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What Does a Seller's Home Evaluation Entail?
Evaluating a home is the first major step you need to take in selling your home on the Guelph real estate market (and you can use this guide to prepare for it!).
Home appraisers will combine market data of homes sold in your area within the last six months with an appraisal of your own home. They'll take into account factors like these:
Age of the home
Condition of the home
Potential for renovations and improvements
How many bedrooms and bathrooms are in the home
Here's a specific breakdown of what a home evaluation will include.
The Exterior of Your Home
Home appraisers in Guelph will start by looking at the exterior of your home, checking for the condition of the building itself as well as how well you've kept the surrounding property.
Think about the condition of your roof, the condition of the rain gutter, and the condition of your walls. Are they crumbling, or have they been looked after since you took ownership? For example: ivy growing on the walls could create a beautiful, rustic aesthetic for your home, but the appraiser will check to see if it's the kind that damages the brick and mortar.
The appraiser will also look at the foundations of the building, looking for leaks, sinking concrete, cracks, and similar signs of damage.
Don't forget about the quality of the surrounding property as well. Conduct your own mini-appraisal to clean up as much of your home as possible before inviting a professional to inspect your home. Ask yourself these questions:
Is the lawn mowed? Are there visible patches of dead grass?
Are there any damaged trees or bushes in clear view?
Has the fence been maintained well? Does it need new paint?
Have cracks been filled in on the foundation?
Are windows getting the "foggy" effect?
Do window shutters need new paint?
Many of those things can (and should) be fixed before selling the home. I'll walk you through that process to make sure you have everything covered before taking your home to market!
The Size of Your Property
Obviously, bigger properties are worth more than smaller ones, but you can really raise the value of your home if you've done something with the space on your property.
The square footage of your home's interior will play a big role in determining the value of your property in terms of its size, but making the best use of that space (and creating a sense of openness) goes a long way!
For example, it's great to have a nice, clear lawn in the front or back yard. This carries its own value, especially for people imagining themselves raising a family where they can play catch with their kids, jump through the sprinkler together, or teach them to ride a bike.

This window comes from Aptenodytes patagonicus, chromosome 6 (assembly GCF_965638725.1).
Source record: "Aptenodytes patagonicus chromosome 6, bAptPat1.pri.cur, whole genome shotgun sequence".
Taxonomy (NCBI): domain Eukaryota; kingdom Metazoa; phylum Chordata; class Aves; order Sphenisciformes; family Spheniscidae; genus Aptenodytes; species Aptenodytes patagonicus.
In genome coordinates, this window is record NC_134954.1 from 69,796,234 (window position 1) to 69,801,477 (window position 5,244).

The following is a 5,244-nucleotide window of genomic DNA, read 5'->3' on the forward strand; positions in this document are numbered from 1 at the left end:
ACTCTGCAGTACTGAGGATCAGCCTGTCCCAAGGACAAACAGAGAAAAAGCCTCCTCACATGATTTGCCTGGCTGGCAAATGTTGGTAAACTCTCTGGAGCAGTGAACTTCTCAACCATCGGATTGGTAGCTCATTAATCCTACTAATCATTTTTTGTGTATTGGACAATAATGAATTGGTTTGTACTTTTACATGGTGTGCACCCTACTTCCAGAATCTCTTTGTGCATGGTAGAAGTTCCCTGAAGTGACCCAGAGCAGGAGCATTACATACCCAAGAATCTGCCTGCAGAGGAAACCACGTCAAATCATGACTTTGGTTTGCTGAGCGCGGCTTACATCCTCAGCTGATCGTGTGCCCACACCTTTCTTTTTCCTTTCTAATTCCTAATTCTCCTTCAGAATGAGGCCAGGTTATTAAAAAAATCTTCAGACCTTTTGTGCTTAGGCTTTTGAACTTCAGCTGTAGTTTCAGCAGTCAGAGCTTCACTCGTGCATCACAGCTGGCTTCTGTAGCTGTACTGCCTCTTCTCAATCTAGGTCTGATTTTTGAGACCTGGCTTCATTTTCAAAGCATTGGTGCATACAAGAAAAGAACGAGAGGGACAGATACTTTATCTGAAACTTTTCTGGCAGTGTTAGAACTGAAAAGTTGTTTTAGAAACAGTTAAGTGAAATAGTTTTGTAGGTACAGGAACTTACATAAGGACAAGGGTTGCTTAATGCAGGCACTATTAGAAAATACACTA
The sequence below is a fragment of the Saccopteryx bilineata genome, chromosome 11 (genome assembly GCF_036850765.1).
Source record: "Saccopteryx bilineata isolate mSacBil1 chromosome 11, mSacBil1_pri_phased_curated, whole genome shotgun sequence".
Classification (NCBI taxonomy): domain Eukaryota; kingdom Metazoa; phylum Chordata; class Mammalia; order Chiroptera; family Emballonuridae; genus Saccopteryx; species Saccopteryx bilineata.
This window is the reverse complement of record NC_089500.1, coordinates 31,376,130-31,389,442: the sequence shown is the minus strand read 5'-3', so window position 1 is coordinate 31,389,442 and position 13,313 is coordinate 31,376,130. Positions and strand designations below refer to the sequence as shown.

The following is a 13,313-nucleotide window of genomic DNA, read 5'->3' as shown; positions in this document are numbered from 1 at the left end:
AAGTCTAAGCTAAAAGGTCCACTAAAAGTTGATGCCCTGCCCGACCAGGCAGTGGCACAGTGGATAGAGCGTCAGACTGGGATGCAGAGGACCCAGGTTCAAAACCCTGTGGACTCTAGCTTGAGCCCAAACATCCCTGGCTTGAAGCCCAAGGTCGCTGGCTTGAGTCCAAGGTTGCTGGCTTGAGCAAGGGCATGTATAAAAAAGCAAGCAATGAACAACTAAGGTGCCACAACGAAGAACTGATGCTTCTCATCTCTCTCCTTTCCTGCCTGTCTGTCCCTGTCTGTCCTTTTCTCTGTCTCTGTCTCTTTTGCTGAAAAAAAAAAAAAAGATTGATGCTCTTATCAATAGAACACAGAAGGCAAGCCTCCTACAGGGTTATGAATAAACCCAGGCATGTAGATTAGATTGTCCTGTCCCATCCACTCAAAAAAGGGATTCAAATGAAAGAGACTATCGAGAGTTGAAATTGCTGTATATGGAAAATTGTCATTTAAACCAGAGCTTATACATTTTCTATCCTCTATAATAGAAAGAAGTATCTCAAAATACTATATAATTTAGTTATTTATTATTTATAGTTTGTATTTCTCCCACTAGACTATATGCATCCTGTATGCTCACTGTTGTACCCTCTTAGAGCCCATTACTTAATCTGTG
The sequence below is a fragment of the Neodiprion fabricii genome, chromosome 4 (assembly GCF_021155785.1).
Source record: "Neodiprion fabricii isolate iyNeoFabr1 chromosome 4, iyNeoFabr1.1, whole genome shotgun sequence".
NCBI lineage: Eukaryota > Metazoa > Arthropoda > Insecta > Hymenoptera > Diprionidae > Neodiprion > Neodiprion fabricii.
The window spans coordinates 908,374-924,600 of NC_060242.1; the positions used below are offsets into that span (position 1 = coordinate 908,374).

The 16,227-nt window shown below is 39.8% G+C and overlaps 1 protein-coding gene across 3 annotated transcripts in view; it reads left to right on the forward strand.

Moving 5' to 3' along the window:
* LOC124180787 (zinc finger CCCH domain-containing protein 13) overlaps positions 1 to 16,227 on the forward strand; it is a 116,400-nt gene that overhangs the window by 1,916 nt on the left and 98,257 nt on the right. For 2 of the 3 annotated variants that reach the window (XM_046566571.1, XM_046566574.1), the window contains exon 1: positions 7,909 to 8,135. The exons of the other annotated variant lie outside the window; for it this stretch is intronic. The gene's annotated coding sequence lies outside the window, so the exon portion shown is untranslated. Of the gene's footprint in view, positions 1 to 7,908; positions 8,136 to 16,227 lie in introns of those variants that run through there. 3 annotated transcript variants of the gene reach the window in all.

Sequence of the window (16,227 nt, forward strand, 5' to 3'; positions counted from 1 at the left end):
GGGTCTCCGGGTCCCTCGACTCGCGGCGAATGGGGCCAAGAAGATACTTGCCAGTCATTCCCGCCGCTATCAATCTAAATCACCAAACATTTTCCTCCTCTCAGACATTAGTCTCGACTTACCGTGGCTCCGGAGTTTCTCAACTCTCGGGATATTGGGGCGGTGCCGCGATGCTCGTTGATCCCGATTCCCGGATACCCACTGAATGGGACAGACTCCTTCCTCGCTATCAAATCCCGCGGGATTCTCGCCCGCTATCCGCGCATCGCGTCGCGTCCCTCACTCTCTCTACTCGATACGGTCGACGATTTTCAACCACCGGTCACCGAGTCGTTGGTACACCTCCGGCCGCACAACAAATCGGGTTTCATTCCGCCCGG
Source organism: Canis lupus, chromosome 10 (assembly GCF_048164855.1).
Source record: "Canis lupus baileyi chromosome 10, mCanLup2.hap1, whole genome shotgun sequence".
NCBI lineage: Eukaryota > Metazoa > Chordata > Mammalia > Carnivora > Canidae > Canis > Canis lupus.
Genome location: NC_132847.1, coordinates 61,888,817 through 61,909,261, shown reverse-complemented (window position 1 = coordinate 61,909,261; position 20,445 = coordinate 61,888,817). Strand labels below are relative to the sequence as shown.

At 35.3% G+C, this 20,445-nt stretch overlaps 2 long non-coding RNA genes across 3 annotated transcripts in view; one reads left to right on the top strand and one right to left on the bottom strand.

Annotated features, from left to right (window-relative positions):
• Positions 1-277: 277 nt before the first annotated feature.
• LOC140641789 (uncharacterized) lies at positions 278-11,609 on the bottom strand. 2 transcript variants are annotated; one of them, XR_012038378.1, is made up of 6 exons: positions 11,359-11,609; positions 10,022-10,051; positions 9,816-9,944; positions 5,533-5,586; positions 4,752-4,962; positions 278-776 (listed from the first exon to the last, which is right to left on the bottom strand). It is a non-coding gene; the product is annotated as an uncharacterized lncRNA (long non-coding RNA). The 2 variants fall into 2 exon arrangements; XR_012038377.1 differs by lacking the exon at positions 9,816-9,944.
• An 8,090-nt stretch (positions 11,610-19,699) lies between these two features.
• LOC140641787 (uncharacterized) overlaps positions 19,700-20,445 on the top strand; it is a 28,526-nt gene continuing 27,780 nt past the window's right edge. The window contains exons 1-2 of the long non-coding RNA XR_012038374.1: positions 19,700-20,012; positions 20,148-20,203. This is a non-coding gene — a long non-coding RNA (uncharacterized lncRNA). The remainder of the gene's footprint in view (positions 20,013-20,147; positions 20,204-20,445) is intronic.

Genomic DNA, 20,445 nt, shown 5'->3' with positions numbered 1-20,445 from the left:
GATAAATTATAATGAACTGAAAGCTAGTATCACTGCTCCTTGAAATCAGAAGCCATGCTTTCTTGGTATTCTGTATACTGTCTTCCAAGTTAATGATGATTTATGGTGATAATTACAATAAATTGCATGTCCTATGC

However, you can still raise the value of a smaller property with some landscaping, proper upkeep, or a lounge area in the back yard. For example, a small front yard could be converted into a beautiful stone garden with a walkway leading up to the front door. a small backyard could be converted into a patio area, or a raised deck with a nice view above the fence.
Interior Space and Condition
After the appraiser sees the outside of your home and the surrounding property, they'll take a look inside to see how well it's been kept.
They'll look at the condition of your windows and the surrounding walls for leaks, cracks, damaged hinges, and warped wood.
They'll also keep an eye out for the condition of the floor. Did a dog scratch up the hardwood, or is the carpet just too old? Are there loose floorboards, or is the trim scraped badly?
Appraisers will also take a look a the condition of your kitchen and appliances, including these things:
the condition of the counter tops
any leaks under the sink
the age and condition of the cabinets
the stove and oven
the microwave, if it's built into the wall or cabinets
layout and spaciousness of the kitchen as a whole
You can't renovate your kitchen on short notice, but you can certainly polish the floorboards, the trim (connecting the floor and walls), tighten up leaking pipes, and clean up your bathrooms before an inspector walks through the place.
Recent Renovations or Home Improvements
Home improvements and renovations are usually a good thing for your home's value.That's why it's a good idea to make sure they're known! The only exception would be if you've discovered that poor craftsmanship has caused problems for your home, but we can cover that in person if it's happened to you.
Be sure to include the boring things as well! Let the appraiser know if you've added new things like these:
Heating coils on the roof (to melt ice build-ups in winter)
All of these things can improve the value of your home even if they can't be seen from a brief tour of your home.
Let's arrange a free home evaluation to see how we can boost its value before you take it to market!